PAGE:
# Why use the F distribution and F test?

I don't understand why in the F test we calculate the ratio between MSE between subject and MSE within subject. As far as I know, this is due because we want to use the F distribution, which is a rate between two $\chi^2$ distribution divided their degree of freedom.

My question is: Why is not used a simple version of this method? Couldn't we just take the ratio of the sum of squares between subjects with the sum of squares within subjects? Then we could compare this outcome with a distribution that is the result of the ratio between two $\chi^2$ distribution, instead of dividing the numerator and denominator for the degrees of freedom.

Does it makes sense? Why they use the other way?

• With the F, under the null hypothesis, the means squares are two different estimates of $\sigma^2$. The only difference for what you propose is the scaling by the ratio of degrees of freedom. So instead of the present F tables, you'd have tables that did exactly the same job but contained different numbers (the same as F but scaled by $\nu_1/\nu_2$). This would seem to make no difference, apart from the fact that when you work with tables, the F-tables "converge" at high degrees of freedom in a way that your tables would not. ...(ctd) Jul 27, 2013 at 1:21
• (ctd)... That convergence confers some calculation advantages that make appropriate interpolation work very well, and at sufficiently large denominator d.f. let you just use the asymptotic values. Jul 27, 2013 at 1:22

• We have that (ref) $$\frac{\text{RSS}}{\sigma²} \sim \chi²_{n - p}$$
• Under the null hypothesis that all parameters are zero, we also have that $$\frac{\text{ESS}}{\sigma²} \stackrel{\small \text{H}_0}{\sim} \chi²_p$$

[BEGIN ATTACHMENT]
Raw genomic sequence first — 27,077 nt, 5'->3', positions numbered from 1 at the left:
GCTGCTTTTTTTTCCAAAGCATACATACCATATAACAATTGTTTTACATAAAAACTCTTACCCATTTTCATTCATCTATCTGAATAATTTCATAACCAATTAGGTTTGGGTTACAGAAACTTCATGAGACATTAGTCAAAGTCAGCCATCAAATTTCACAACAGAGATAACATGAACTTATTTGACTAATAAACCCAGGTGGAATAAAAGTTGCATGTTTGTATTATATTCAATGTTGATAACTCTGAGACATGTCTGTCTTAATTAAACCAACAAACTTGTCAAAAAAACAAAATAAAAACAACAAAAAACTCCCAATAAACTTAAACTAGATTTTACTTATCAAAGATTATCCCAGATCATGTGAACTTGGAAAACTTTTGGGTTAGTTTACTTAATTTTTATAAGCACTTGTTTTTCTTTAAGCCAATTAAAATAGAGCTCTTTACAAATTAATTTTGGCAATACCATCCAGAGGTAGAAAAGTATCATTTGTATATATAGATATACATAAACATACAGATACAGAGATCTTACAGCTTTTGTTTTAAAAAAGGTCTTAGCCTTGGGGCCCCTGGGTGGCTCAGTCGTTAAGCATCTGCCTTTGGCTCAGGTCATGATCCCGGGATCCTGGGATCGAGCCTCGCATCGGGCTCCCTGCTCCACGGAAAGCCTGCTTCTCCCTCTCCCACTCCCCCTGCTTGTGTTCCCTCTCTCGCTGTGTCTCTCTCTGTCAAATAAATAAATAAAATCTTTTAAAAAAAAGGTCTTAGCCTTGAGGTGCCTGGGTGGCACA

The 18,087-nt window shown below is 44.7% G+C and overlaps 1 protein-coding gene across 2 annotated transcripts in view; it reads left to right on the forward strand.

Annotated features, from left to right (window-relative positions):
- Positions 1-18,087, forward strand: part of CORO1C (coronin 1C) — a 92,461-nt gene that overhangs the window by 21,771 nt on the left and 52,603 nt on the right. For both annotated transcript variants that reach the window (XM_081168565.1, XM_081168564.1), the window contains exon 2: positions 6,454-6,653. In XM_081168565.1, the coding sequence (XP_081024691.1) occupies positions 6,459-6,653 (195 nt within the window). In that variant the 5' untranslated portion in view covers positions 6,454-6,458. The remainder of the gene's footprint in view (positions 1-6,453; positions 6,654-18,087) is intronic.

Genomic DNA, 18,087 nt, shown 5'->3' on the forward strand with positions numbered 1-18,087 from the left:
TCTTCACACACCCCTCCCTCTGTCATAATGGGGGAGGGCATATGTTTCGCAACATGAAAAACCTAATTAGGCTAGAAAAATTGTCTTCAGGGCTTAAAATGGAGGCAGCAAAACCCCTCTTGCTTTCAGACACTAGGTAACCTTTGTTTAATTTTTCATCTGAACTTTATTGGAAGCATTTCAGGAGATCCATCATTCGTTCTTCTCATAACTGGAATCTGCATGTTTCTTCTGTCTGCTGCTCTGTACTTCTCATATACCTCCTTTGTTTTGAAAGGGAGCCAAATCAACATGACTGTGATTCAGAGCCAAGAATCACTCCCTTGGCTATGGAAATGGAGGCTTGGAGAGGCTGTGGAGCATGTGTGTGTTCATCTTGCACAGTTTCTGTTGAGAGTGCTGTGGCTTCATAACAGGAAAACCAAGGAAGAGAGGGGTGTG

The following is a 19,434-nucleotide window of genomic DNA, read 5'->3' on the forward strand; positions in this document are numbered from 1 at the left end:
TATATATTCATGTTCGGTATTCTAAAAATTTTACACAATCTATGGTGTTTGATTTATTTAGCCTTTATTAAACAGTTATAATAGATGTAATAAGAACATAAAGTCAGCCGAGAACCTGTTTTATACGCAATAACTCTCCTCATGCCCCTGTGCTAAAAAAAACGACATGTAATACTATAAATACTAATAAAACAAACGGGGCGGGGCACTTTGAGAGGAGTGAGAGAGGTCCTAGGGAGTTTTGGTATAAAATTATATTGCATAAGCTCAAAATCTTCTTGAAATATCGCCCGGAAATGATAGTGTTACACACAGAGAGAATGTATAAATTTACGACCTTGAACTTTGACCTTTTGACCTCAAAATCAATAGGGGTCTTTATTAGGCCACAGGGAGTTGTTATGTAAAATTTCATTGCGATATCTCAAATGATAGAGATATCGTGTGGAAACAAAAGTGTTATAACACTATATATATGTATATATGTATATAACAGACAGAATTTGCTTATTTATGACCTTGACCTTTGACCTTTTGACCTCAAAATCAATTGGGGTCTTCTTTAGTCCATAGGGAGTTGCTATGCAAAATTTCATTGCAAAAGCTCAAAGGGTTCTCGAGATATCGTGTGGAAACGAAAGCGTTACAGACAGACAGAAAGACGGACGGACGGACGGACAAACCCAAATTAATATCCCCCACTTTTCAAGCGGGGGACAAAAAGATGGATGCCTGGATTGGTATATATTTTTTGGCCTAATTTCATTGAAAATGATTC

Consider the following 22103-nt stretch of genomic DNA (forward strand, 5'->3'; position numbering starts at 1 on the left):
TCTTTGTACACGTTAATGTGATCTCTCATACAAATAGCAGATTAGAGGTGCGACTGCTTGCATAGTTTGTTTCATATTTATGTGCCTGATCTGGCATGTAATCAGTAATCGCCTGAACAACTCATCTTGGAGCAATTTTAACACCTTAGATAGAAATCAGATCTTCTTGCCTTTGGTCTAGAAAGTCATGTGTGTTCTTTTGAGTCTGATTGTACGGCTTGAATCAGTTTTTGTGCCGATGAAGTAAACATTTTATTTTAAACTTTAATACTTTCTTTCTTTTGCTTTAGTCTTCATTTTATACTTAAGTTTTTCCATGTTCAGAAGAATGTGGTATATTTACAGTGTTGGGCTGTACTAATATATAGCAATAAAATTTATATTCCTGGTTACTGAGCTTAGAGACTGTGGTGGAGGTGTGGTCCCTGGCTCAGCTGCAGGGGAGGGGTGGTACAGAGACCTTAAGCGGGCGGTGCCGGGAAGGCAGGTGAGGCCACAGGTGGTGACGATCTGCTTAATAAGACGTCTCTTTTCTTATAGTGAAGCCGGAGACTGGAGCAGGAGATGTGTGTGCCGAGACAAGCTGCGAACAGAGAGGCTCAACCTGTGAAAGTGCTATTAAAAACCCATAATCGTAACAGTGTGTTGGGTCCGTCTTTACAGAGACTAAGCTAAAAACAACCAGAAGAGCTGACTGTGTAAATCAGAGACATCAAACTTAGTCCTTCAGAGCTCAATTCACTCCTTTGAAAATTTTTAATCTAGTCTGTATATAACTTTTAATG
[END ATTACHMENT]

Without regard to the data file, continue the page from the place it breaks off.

• RSS and ESS are independent.

You are proposing to consider the ratio of $\frac{\text{ESS}}{\sigma²}$ and of $\frac{\text{RSS}}{\sigma²}$, $$\cfrac{\frac{\text{ESS}}{\sigma²}}{\frac{\text{RSS}}{\sigma²}} = \frac{\text{ESS}}{\text{RSS}} = \frac{p}{n-p} \times \cfrac{\frac{\text{ESS}}{n-p}}{\frac{\text{RSS}}{p}}$$ which, under the null, is distributed as a constant multiple of an F distribution (as noted by @Whuber in his comment to the previous version of my answer).

In summary, what you propose is not really different from what is done.

ESS : explained sum of squares

n : number of observations

p: number of parameters

• The only change proposed by the OP is multiplication by a constant (achieved by not doing the divisions to obtain the means from the sums). Therefore the ratio of the question is a constant multiple of an $F$ distribution. This answer only seems to make this simple relationship appear complicated.
– whuber
Jul 26, 2013 at 19:35
• Thank you @whuber. I have edited to put it more clearly. Jul 26, 2013 at 20:04
• OK: Given that the two distributions are so closely related, we should search elsewhere for an answer. I think if you were to review the relationships between F and other distributions you could come up with some good reasons why we use the convention we do. Or, just maybe, you might conclude that the O.P.'s suggested convention is superior! (Related question: why is the PDF of the Standard Normal distribution proportional to $\exp(-\frac{1}{2}x^2)$ and not the apparently simpler $\exp(-x^2)$?)
– whuber
Jul 26, 2013 at 20:05
• @whuber: mmmm, interesting. At first glance, I would simply say that we sometimes add superficial constants at some places to get rid of them at other places. Jul 26, 2013 at 20:12
• @whuber I believe the present way of doing it has advantages (though not really critical these days) over the OP's suggestion. These are outlined in my comment under the question. In respect of the standard normal, I've also seen the suggestion for taking the standard normal as being the one which makes the normalizing constant 1; it has a couple of nice features. Like so many things, once you have a convention, even if some other way might be a little better, there's a lot of inertia to overcome; in the short term it's usually better not to change, so conventions may stick around for ever. Jul 27, 2013 at 1:18